Thank you for your article "War through the Eyes of Faith." Your inclusion of the death of 1st Lt. Forrest Ewens acknowledges that war can "hit home" when one we know dies in service to our country. Praise God for Forrest's life and for the difference he made to others as he lived his faith in the
You also acknowledge that students have been called away from their studies to serve in Iraq or Afghanistan.
The dimension missing from your article is the faith perspective of those who are "engaged" in war. As an active-duty Navy chaplain, I have been called by God and the church to live my faith in service to God's people as a noncombatant in the U.S. military. During 2006 I spent seven months in Iraq with my Marine Corps unit, Combat Logistics Battalion 7. Please, in a future article, listen to the voices of those who are actively living their faith in a combat zone because God, not only their country, has
Diana A. Lantz, '93
LCDR (Se1), CHC, USN
We are very touched that Forrest's story continues to create discourse and dialogue at Whitworth.
Mother of Forrest Ewens, '04
When I began Whitworth as a 22 -year-old freshman, after a tour of duty in Vietnam, I remember not talking much about my combat experiences. It wasn't because I was ashamed; quite the contrary. I didn't believe that young people without such an experience could really understand.
Ten years ago I decided I needed to put pen to paper to try and document some of what I had been through. I wanted something for my wife and kids to read so that they could have a better understanding of that
chapter of my life, since it influenced me so much. I sent it to the Wall
Street Journal, and it was published. Since then, I've written other pieces
that have also been published. I've learned that most people do want to
know about the Vietnam War. I had assumed just the opposite before that.
The reason for this note is to encourage you to continue to teach about
the war in an honest and open manner. I volunteered to fight in Vietnam.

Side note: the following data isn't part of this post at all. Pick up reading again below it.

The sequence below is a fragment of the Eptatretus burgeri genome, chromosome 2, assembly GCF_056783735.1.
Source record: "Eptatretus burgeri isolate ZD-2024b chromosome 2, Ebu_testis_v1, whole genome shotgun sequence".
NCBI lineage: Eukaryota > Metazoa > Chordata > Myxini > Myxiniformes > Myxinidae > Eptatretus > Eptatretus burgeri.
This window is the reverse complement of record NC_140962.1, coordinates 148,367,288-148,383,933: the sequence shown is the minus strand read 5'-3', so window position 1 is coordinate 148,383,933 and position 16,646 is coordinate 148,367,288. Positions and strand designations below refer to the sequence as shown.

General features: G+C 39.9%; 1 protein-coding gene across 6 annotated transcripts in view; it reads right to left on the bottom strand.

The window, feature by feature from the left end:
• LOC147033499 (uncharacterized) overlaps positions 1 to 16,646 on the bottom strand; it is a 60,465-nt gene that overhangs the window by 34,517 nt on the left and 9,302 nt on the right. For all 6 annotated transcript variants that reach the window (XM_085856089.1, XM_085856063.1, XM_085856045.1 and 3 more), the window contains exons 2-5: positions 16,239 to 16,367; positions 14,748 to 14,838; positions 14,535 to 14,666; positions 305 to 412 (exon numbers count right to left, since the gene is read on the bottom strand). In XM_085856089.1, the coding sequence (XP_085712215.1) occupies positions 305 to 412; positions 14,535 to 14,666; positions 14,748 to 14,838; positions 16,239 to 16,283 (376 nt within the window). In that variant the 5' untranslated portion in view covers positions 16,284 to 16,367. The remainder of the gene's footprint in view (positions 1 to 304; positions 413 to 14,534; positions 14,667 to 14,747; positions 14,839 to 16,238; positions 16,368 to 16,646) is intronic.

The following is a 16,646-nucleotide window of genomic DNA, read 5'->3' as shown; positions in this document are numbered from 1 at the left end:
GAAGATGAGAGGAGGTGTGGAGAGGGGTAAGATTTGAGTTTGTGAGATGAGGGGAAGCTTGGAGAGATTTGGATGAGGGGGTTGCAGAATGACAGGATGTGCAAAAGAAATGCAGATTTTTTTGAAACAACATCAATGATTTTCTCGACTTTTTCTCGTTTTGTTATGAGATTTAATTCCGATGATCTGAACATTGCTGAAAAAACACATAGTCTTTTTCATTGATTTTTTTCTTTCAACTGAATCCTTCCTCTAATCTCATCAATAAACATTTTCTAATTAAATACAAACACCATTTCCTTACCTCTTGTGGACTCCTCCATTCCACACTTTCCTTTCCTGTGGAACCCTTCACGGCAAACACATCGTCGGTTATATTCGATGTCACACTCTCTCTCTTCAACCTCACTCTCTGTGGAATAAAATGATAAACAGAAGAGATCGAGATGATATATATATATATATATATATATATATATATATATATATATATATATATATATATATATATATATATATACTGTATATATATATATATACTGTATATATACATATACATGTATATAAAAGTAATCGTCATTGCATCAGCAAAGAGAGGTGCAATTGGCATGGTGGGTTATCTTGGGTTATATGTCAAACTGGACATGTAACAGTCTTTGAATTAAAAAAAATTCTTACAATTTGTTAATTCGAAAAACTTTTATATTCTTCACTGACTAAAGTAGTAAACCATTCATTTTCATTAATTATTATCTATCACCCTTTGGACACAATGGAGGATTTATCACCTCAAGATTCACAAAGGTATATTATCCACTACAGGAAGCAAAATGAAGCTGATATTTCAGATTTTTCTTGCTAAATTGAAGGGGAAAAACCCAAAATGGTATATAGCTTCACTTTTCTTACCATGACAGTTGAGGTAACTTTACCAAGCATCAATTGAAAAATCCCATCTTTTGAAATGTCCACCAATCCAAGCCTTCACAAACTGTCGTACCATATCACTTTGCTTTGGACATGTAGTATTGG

I believed in what we were doing. I was terribly hurt when I returned to the
United States. I felt that even those who didn't agree with the war should
at least appreciate what those of us who had been in combat had gone
through. It's been a long time coming, but slowly people have begun to
show some appreciation. If you pay attention to Vietnam vets greeting
each other, they often do so by saying, "Welcome home." We do that
because we never received a welcome home when we returned.
If you're interested in reading my essays, they can be found at
www.geocities.com/c2502_101/lickness.html, under "Vietnam 1968."
Tim Lickness, '73
The previous excerpt is from a letter sent to Dale Soden, professor
of history and director of the Weyerhaeuser Center, whose essay on
teaching about war appeared in our Fall 2007 issue.
Kudos for taking on the controversial topic of war and its impact on the college. I thought you missed an opportunity to highlight Whitworth's peace-studies program. For more than 20 years this unique program has provided future leaders with a practical and theoretical framework for confronting evil in the world that is more consistent with the teachings of
Jesus than [is the approach of] the apologists for war. I expected at least
to see the creator of the program, Professor [John] Yoder, featured in the
mailed version and would commend his online essay to anyone who is
looking for a third way in the dead-end debate between isolationism and
just war. Whitworth people salt this world in many ways, and the students
and graduates now practicing nonviolent conflict resolution in the world as a result of the peace-studies program are more reasons to continue supporting the innovation that is Whitworth.
Breean Beggs, '85
Thank you so much for the article on Forrest Ewens. Although I never met Forrest, one of my closest friends, who is currently serving us in Iraq, was dear friends with Forrest and his wife.
Elizabeth (Milliron) Case, '02